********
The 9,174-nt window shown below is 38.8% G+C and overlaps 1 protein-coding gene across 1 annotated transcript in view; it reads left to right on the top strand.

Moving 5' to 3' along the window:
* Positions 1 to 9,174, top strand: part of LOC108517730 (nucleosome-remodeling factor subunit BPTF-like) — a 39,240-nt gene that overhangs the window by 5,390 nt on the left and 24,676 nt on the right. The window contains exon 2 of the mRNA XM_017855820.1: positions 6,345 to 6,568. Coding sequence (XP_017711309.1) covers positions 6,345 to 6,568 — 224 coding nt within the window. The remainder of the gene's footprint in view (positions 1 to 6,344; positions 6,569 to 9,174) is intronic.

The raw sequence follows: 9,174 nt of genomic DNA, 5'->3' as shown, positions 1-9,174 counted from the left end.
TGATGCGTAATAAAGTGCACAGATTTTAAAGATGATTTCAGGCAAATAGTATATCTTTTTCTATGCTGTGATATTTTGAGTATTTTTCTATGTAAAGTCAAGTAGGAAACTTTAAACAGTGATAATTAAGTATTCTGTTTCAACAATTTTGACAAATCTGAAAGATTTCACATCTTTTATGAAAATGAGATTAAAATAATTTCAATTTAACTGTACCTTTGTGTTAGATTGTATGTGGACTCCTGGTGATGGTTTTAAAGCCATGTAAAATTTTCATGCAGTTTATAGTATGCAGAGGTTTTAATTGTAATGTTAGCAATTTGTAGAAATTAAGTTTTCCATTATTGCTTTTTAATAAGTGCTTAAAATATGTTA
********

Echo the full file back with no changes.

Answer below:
The 9,174-nt window shown below is 38.8% G+C and overlaps 1 protein-coding gene across 1 annotated transcript in view; it reads left to right on the top strand.

Moving 5' to 3' along the window:
* Positions 1 to 9,174, top strand: part of LOC108517730 (nucleosome-remodeling factor subunit BPTF-like) — a 39,240-nt gene that overhangs the window by 5,390 nt on the left and 24,676 nt on the right. The window contains exon 2 of the mRNA XM_017855820.1: positions 6,345 to 6,568. Coding sequence (XP_017711309.1) covers positions 6,345 to 6,568 — 224 coding nt within the window. The remainder of the gene's footprint in view (positions 1 to 6,344; positions 6,569 to 9,174) is intronic.

The raw sequence follows: 9,174 nt of genomic DNA, 5'->3' as shown, positions 1-9,174 counted from the left end.
TGATGCGTAATAAAGTGCACAGATTTTAAAGATGATTTCAGGCAAATAGTATATCTTTTTCTATGCTGTGATATTTTGAGTATTTTTCTATGTAAAGTCAAGTAGGAAACTTTAAACAGTGATAATTAAGTATTCTGTTTCAACAATTTTGACAAATCTGAAAGATTTCACATCTTTTATGAAAATGAGATTAAAATAATTTCAATTTAACTGTACCTTTGTGTTAGATTGTATGTGGACTCCTGGTGATGGTTTTAAAGCCATGTAAAATTTTCATGCAGTTTATAGTATGCAGAGGTTTTAATTGTAATGTTAGCAATTTGTAGAAATTAAGTTTTCCATTATTGCTTTTTAATAAGTGCTTAAAATATGTTA